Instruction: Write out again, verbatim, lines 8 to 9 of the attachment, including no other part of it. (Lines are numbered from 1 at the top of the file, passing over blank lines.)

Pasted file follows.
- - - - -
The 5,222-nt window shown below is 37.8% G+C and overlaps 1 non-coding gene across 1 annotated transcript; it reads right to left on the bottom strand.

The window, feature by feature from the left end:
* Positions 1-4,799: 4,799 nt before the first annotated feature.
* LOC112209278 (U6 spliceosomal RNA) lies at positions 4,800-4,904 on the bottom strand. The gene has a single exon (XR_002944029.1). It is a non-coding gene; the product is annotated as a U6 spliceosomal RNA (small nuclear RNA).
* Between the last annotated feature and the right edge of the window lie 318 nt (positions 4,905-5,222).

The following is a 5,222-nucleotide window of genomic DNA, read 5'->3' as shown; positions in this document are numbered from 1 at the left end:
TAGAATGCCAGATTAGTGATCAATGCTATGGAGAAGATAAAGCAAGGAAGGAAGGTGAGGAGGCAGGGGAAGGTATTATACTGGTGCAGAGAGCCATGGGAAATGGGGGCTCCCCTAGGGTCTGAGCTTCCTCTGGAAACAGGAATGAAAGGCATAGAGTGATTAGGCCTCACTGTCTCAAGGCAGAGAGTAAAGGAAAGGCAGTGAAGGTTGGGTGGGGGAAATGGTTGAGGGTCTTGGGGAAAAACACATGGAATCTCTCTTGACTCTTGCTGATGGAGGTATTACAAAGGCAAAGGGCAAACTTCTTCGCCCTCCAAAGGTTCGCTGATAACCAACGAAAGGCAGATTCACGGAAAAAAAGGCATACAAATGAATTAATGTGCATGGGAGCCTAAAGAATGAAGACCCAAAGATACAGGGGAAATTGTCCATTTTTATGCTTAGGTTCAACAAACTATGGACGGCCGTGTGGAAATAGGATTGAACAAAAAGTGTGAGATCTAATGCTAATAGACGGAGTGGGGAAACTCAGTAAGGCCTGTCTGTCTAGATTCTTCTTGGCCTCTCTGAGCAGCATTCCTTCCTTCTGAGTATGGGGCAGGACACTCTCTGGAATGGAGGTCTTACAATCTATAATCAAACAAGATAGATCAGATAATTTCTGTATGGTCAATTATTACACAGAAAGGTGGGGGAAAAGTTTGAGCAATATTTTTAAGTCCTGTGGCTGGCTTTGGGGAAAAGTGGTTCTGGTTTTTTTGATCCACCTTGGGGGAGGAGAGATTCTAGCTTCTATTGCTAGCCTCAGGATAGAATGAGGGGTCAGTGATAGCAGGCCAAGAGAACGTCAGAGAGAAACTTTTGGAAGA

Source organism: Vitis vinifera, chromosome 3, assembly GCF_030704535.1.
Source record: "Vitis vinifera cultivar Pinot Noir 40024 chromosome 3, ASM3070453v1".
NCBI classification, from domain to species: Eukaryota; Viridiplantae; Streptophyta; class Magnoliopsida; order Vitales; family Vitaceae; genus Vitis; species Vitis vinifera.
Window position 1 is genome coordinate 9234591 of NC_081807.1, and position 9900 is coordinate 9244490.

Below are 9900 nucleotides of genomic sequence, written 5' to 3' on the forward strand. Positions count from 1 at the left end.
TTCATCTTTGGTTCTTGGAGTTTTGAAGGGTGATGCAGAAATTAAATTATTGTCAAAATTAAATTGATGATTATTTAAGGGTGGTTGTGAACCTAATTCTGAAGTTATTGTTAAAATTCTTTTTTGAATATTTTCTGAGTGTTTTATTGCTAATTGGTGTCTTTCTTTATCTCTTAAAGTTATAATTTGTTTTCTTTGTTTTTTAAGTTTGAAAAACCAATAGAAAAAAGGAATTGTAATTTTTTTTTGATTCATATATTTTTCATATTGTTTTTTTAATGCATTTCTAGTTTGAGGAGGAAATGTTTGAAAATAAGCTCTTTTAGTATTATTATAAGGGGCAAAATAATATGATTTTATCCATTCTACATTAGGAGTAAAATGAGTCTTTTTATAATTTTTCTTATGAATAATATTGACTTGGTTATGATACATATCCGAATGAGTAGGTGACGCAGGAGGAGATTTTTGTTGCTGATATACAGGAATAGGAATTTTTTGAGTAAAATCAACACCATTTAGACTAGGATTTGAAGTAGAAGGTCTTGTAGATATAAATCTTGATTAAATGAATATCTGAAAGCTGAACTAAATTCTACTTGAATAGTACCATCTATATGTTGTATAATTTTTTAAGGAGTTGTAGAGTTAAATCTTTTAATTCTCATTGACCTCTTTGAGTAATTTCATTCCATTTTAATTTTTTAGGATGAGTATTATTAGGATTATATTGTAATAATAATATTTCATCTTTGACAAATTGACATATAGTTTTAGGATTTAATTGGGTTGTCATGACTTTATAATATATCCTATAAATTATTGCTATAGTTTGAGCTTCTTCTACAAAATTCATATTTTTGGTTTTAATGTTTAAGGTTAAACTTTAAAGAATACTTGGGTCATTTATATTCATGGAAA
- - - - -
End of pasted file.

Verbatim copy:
Source organism: Vitis vinifera, chromosome 3, assembly GCF_030704535.1.
Source record: "Vitis vinifera cultivar Pinot Noir 40024 chromosome 3, ASM3070453v1".